Henry George flips careers in midlife to follow his bliss


Henry George grew up in Palo Alto and then went to Colorado School of Mines to study geological engineering. After graduation, he moved to Arizona to work on aqueducts and water projects. (By then California had completed its Central Project and Arizona was planning a similar one.)

George worked for 30 years for a large construction firm building freeways, aqueducts, dams and airports, but he wanted to do something different.

He retired early and went back to school at Arizona State University to study anthropology/archaeology. Driven by questions on how cultures developed and what happened before history was written, he said he felt compelled to get the answers. After receiving a masters degree, he taught a class called “Buried Cities and Lost Tribes” at a Community College in Phoenix.

He moved to Del Mar in 2001, and lectures on archaeology and history at the Oasis Institute venues in Mission Valley and North County. He’s been married for 45 years to Alta, and the couple has three adult sons and two grandchildren.

What brought you to Del Mar?

We were Zonies for more than 30 years, so we came here to escape the heat and enjoy this paradise in the summers. In 2000, we were renting a condo on the beach and it was so nice here that we decided we did not want to go back. Driving around we saw a house under construction, fell in love with it, and bought it on the spot. We moved in the following summer when it was completed.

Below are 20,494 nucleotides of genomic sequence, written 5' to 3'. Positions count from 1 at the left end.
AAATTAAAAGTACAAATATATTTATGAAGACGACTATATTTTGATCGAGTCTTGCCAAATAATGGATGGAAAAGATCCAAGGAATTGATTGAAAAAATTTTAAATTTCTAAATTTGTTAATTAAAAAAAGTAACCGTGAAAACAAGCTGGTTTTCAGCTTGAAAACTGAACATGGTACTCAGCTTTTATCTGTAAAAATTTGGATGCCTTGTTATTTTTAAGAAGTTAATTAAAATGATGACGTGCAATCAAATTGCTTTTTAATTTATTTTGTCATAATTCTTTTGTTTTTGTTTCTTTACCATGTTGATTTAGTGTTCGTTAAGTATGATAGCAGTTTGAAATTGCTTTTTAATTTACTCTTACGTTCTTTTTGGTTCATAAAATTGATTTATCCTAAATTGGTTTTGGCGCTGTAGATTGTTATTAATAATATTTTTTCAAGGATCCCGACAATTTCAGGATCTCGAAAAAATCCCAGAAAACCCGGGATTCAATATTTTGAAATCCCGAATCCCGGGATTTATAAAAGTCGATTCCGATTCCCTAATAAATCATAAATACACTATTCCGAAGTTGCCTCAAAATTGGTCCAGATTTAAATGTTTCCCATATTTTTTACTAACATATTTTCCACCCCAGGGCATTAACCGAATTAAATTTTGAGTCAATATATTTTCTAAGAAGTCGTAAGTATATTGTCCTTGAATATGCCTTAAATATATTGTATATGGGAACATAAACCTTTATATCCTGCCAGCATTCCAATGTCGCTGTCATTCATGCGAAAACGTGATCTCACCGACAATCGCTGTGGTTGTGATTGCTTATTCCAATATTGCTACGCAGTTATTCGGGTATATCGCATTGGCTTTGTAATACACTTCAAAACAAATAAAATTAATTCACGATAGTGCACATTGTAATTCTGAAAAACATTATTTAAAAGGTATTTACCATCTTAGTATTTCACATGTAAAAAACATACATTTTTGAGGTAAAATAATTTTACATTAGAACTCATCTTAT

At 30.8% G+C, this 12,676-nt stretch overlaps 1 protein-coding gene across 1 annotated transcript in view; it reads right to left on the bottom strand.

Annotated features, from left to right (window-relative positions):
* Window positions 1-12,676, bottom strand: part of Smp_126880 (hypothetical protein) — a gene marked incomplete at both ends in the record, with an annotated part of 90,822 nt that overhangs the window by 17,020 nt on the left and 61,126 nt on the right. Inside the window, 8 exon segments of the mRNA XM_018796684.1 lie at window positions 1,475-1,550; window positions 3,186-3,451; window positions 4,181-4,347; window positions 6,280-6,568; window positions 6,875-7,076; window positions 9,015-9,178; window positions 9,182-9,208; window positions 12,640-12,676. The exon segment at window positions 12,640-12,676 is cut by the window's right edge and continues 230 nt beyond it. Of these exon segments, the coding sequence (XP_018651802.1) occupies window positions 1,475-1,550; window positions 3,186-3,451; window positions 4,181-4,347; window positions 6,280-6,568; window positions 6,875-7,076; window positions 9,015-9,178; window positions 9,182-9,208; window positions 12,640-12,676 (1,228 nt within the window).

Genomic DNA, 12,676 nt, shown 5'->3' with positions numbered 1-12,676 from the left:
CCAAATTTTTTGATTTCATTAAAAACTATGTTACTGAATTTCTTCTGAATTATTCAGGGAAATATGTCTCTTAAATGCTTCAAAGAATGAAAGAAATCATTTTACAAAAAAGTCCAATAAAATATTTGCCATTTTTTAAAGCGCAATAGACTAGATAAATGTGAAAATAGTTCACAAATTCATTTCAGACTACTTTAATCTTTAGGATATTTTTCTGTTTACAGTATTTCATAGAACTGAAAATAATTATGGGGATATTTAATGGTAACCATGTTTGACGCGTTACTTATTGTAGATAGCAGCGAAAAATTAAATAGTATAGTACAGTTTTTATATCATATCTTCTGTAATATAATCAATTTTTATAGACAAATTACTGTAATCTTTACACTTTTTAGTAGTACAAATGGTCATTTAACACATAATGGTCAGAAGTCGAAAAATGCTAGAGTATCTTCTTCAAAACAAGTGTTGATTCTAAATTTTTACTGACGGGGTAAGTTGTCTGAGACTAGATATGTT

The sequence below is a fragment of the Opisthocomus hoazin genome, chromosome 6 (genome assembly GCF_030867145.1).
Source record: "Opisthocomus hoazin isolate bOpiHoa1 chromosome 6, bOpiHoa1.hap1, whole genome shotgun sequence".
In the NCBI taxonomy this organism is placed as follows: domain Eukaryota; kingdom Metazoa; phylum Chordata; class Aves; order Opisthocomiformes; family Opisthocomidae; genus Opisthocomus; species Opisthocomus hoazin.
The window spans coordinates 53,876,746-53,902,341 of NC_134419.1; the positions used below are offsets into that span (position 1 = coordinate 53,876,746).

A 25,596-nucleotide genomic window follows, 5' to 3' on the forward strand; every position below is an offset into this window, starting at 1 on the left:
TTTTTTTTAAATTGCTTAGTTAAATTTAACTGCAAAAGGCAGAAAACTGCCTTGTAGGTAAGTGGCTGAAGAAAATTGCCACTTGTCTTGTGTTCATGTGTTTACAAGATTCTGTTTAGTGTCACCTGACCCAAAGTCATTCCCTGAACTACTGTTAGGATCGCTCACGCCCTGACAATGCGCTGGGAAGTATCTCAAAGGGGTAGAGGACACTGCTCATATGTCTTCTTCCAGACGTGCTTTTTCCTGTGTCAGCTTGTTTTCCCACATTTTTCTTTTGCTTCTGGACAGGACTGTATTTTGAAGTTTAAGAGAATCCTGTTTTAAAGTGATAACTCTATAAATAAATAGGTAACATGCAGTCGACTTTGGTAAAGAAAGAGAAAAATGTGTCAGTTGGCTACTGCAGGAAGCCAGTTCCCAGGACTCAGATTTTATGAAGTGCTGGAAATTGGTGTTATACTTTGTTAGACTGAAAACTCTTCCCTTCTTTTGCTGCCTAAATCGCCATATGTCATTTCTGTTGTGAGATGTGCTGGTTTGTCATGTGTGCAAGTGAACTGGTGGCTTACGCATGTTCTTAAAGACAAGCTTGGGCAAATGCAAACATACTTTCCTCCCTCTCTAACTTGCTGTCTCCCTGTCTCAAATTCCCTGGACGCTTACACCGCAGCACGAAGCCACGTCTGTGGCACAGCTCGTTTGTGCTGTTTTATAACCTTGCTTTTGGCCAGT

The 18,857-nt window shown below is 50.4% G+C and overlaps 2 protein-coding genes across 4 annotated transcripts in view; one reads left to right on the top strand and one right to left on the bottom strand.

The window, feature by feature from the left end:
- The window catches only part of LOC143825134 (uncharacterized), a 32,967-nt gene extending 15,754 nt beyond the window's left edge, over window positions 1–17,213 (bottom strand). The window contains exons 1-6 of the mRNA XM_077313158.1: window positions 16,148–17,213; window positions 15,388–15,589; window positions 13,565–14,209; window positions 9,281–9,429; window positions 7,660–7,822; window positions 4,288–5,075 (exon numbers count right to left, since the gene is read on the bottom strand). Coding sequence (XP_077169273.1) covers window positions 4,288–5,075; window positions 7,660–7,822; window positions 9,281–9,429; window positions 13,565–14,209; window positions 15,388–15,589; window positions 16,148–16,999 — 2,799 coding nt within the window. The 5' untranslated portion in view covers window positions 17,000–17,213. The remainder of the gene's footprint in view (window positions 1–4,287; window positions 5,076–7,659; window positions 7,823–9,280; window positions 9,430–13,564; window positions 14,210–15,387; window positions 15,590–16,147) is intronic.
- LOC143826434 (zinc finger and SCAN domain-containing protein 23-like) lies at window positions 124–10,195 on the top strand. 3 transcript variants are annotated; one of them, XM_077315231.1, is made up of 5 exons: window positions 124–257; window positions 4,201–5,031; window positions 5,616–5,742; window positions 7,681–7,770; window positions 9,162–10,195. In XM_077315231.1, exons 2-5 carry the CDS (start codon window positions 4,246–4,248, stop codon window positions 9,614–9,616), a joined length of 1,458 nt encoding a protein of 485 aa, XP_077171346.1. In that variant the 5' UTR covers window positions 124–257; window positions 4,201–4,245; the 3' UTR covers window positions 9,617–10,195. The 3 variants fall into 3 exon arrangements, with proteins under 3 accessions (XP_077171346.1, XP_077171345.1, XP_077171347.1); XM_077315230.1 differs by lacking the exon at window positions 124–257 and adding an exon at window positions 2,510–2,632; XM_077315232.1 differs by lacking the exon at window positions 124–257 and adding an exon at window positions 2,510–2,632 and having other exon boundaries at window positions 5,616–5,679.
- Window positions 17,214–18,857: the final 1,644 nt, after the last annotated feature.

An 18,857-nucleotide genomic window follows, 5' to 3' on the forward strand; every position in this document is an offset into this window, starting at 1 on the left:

What makes this town special?

Good vibes. It just feels good to live here.

If I could snap my fingers what would I change here?

I would have wetter autumns to minimize the danger from seasonal fires. We witnessed two bad ones and were evacuated once.

Who inspires you?

Thomas Jefferson, the quintessential Renaissance Man. He could do many things well.

If you hosted a dinner for eight, whom would you invite?

Of course, Thomas Jefferson, and to have a lively discourse I would add Bill Clinton, Charlemagne (because of the Carolingian Renaissance), Luke the Physician (he interviewed and got eyewitness accounts of the beginnings of Christianity), Aristotle, Augustine of Hippo, Brian Fagan (a prolific archaeologist), and of course, my wife, Alta, who would be the hostess.

What are you reading currently?

“Freakonomics – A Rogue Economist Explores the Hidden Side of Everything,” it was on the top of a high pile of other books that I have yet to read.

What is your most-prized possession?

My library of archaeology books (a constant research resource), my collection of classical music CDs, and my collection of college courses from the Teaching Co. The latter two make driving time here very productive.

What would be your dream vacation?

I have taken so many trips outside this country, that now I just appreciate living in a yearlong dream vacation right here in Del Mar.

What is your greatest accomplishment?

By far, my greatest accomplishment is co-rearing three sons who turned out to be people of good character and integrity.

What is your motto or philosophy of life?

Be humble. No matter what you accomplish, the minute you become arrogant, you will get shot down.